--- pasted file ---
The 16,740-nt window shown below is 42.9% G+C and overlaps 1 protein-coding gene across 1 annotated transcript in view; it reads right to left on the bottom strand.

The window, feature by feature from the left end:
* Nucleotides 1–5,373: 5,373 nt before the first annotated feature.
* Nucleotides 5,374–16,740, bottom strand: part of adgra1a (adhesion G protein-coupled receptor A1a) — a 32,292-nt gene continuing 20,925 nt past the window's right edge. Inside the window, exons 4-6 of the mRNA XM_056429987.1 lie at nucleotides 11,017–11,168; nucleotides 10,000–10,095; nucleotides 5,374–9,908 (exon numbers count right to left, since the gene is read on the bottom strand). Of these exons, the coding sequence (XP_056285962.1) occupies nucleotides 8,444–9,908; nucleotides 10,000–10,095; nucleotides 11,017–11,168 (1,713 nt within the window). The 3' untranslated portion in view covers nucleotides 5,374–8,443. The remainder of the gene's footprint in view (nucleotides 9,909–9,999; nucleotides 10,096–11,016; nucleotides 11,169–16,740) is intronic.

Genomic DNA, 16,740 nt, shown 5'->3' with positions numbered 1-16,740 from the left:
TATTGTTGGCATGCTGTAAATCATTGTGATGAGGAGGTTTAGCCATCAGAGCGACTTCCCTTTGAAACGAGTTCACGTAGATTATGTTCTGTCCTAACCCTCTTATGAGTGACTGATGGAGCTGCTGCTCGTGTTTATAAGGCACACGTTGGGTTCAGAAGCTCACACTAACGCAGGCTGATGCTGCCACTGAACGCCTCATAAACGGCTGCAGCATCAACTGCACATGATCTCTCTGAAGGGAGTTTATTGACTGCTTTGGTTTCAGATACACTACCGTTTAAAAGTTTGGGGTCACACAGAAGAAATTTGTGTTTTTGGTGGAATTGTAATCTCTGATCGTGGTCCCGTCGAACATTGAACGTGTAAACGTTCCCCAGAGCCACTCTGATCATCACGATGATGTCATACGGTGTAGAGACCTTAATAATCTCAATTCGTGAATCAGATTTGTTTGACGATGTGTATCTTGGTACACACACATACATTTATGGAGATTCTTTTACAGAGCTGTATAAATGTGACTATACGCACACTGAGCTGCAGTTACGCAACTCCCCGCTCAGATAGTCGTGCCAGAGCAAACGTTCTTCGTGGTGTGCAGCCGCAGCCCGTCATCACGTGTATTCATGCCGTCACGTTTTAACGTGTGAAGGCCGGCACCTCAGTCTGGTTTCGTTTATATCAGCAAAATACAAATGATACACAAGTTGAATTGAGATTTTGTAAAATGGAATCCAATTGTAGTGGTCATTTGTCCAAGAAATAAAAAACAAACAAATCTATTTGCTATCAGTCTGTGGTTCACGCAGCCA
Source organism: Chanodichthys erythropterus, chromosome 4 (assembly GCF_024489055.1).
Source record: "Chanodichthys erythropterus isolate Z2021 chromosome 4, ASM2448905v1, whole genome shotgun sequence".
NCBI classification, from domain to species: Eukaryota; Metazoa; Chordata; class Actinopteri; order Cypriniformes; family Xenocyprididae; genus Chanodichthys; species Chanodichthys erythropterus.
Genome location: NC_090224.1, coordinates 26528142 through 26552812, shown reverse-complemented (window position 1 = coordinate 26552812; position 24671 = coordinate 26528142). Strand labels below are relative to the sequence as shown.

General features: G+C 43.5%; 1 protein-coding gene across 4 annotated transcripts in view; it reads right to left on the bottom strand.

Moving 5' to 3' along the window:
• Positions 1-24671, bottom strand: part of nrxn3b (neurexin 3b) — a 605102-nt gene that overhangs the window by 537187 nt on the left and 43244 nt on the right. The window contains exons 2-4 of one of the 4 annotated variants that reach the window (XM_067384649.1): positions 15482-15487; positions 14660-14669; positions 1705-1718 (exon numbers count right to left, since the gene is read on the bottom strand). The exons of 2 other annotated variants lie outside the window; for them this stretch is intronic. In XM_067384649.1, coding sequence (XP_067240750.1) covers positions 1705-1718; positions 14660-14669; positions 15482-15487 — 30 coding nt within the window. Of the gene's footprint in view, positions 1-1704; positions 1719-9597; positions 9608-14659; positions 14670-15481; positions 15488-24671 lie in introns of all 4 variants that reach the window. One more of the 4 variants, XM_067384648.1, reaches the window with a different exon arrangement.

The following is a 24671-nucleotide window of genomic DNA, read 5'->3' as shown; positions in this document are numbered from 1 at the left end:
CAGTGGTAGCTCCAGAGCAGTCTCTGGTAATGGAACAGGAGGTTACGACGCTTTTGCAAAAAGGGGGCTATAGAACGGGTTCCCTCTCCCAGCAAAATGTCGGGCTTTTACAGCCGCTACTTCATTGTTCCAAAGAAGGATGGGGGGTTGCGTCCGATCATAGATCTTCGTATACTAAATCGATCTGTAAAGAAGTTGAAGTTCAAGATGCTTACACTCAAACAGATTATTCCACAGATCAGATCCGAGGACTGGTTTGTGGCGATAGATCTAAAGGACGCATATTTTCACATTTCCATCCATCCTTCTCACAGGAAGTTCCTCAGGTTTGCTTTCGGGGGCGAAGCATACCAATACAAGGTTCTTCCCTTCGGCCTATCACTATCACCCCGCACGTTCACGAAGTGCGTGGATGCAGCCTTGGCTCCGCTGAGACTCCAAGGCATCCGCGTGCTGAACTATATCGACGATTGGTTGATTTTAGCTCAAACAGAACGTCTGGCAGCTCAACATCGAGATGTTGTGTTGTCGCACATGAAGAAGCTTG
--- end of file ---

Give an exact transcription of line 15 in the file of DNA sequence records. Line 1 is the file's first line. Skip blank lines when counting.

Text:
CAGTGGTAGCTCCAGAGCAGTCTCTGGTAATGGAACAGGAGGTTACGACGCTTTTGCAAAAAGGGGGCTATAGAACGGGTTCCCTCTCCCAGCAAAATGTCGGGCTTTTACAGCCGCTACTTCATTGTTCCAAAGAAGGATGGGGGGTTGCGTCCGATCATAGATCTTCGTATACTAAATCGATCTGTAAAGAAGTTGAAGTTCAAGATGCTTACACTCAAACAGATTATTCCACAGATCAGATCCGAGGACTGGTTTGTGGCGATAGATCTAAAGGACGCATATTTTCACATTTCCATCCATCCTTCTCACAGGAAGTTCCTCAGGTTTGCTTTCGGGGGCGAAGCATACCAATACAAGGTTCTTCCCTTCGGCCTATCACTATCACCCCGCACGTTCACGAAGTGCGTGGATGCAGCCTTGGCTCCGCTGAGACTCCAAGGCATCCGCGTGCTGAACTATATCGACGATTGGTTGATTTTAGCTCAAACAGAACGTCTGGCAGCTCAACATCGAGATGTTGTGTTGTCGCACATGAAGAAGCTTG